An early morning in Kenya’s Maasai Mara game reserve – with a wildebeest quietly grazing, birds crowding on the branches of a lone acacia tree and some zebras meandering nearby – is suddenly interrupted by an incoming radio call.
After hearing that the famous “four brothers” are on the prowl, our tour guide drives a four-wheel drive across the plains.
These male cheetahs are known to collaborate with lethal efficiency – though with so many wildebeest in the area, it’s hard to imagine breakfast will be a challenge.
Ours isn’t the only four-wheel drive racing across the dry grass, witnessing the impending death. There are at least 27 other vehicles circling the herd of zebra and wildebeest, all waiting for the show.
When the four cats finally attack their helpless prey and bring one young wildebeest to the ground, about half the cars crowd around to watch. Each car transports a group of tourists, each with a camera in hand, filming the cheetahs’ jaws on the wildebeest’s neck and recording the animal’s final mournful cries.
Many tourists come to see the execution. On the African savannah, the harsh brutality of the animal kingdom was on display.
Few would say they came to see swarms of other tourists charging off to the next sighting, or to use parked Land Rovers as a backdrop in their best shots, but for many, that is what a trip to the Mara has become.
The Narok County government reissued a set of rules to guides last month that must be followed when taking tourists on game drives.
It comes after a group of visitors and their camp were barred from visiting the Mara indefinitely in July following the widespread distribution of a video showing a man filming a leopard cub at the open door of his car on social media.
Vehicles must be at least 25 metres (82 feet) away from cat species, and drivers must not form a circle of cars around the animals, who must be able to assess the environment for potential danger.
There are also supposed to be a maximum of five vehicles at any one time at a sighting – but this is frequently disregarded.
If you are caught breaking the rules, you may face an immediate fine, removal from the Mara, or a ban from future visits.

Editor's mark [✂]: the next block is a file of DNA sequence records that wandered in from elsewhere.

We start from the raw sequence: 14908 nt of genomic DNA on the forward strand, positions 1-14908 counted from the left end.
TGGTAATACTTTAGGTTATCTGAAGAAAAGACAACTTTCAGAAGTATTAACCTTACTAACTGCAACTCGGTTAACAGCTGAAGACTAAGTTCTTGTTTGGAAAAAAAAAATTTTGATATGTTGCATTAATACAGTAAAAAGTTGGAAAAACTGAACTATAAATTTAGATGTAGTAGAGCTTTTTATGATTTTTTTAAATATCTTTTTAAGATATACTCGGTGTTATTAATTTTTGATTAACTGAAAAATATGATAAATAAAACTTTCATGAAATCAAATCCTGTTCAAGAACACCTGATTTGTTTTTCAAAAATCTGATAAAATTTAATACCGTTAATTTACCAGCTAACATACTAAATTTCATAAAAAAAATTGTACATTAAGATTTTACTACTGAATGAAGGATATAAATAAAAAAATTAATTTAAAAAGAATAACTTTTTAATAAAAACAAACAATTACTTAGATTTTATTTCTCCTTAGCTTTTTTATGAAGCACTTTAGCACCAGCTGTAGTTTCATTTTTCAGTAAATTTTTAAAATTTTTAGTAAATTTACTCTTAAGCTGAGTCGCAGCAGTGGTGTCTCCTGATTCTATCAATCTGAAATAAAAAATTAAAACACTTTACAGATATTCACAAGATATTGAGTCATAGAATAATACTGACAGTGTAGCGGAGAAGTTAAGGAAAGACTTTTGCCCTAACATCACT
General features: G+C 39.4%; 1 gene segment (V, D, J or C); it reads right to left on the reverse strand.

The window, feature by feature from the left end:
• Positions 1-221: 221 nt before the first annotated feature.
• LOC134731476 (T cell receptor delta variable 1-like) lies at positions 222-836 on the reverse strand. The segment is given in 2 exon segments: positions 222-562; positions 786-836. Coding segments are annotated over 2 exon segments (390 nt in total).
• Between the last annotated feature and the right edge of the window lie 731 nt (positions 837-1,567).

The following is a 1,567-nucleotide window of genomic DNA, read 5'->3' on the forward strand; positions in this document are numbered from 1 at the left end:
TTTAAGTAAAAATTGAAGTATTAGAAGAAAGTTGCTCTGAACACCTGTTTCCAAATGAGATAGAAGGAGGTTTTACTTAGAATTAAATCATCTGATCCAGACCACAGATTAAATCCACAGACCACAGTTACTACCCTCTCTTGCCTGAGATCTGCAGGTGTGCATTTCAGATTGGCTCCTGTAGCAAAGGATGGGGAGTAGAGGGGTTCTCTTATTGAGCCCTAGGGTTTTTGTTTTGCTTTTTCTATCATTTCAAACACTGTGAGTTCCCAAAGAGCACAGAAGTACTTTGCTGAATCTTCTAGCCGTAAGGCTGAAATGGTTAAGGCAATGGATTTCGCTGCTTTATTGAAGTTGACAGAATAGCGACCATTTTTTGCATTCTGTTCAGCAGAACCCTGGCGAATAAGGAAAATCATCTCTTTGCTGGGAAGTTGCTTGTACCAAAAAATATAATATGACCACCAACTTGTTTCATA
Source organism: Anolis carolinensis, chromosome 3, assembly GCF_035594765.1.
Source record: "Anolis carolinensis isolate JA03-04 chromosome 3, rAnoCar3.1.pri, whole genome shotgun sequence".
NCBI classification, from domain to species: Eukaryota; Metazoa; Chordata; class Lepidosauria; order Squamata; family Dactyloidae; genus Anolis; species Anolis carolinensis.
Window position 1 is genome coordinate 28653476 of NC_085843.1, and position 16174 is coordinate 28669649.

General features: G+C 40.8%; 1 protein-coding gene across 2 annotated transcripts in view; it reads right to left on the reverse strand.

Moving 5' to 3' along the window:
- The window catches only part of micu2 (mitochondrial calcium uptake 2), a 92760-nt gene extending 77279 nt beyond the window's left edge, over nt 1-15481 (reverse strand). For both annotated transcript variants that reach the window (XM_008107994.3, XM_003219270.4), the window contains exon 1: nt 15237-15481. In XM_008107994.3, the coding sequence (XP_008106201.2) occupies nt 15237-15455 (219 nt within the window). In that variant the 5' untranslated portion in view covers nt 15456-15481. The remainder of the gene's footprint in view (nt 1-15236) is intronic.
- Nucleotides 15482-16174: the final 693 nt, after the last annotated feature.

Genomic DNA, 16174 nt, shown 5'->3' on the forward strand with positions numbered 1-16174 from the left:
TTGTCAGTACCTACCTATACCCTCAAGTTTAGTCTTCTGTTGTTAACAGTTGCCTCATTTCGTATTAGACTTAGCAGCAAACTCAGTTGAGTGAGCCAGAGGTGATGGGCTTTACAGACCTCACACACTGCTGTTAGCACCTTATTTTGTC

However, enforcing the rules in a 1,500-square-kilometer (579-square-mile) park is difficult, and John Ole Tira, chairman of the Mara Guides Association, a volunteer organisation with 175 members, says there is also the issue of managing tourists’ expectations.
“When they pay the money, most clients assume they didn’t see anything if they didn’t see a lion or an elephant – the ‘Big Five.'”
The “Big Five” – lion, elephant, buffalo, rhinoceros, and leopard – are game hunters’ term for the most difficult animals to kill.
According to Phoebe Mottram, a British conservationist based in South Africa who used to work as a safari guide, the concept of the Big Five remains problematic, even though it now refers to spotting rather than shooting animals.
“It all comes down to marketing,” she explains.
“Guests want to see what they’re told they should see, and most guides rely on tips because their pay is inadequate.”
“As a result, the guide pursues the Big Five, receives better tips, and the cycle continues.”
She and her former guide partner, Lawrence Steyn, recently launched Thatch and Earth, an online platform that connects tourists with ethical safari camps and guides.
“You have a responsibility to put your money where you want,” Mr Steyn says.
While responding to radio calls for animal sightings is part of the job, he believes that instead of racing to tick off a list of five animals, guides should be educating clients about appreciating the ecosystem as a whole.
“That’s what we call a Ferrari safari,” he says. “It’s South African slang for people who go from the buffalo to the elephant to the rhino and then go home and call it a good day.”
‘Serengeti is more relaxed’
The website Exploring Africa’s Romina Facci warns that if guides continue to put pressure on animals by overcrowding them, the animals may become harder to find.
“If the animals become stressed, they may decide to flee the cars,” she says.
Some may even choose to skip the annual migration from the Serengeti to the Mara, which is one of Africa’s most popular wildlife attractions, as more than a million animals migrate in search of greener pastures.
“During certain seasons, when the rains are plentiful, some hartebeest [antelope] herds decide to stay in Tanzania rather than cross the Mara River to go to Kenya because they don’t need to: they prefer to stay in a more relaxed environment.”
A 2018 study found that cheetahs raised fewer cubs in areas of the Maasai Mara with a high density of tourist vehicles than in areas with a low density of tourists, a concerning trend for a species with only around 7,000 mature animals left in the wild.
The first ever Kenyan wildlife census, conducted earlier this year, discovered that while populations of some endangered animals, such as the black rhino and elephant, are gradually increasing, others, such as the roan and sable antelope, are on the verge of extinction, with only 15 and 51 left in Kenya, respectively.
According to Jerome Gaugris, an ecologist who runs an environmental consultancy in South Africa, the solution is to educate tour guides and tourists.
Vehicle limits, which have been standard practise in private South African game reserves for years, should be enforced in Kenya, he says, though he admits it is more difficult to do so on public land where different guides, operators, and agencies work.
“We limit it to four vehicles at a sighting at any given time,” says André Burger, owner of South Africa’s Welgevonden Game Reserve.
“It’s not all about the Big Five.”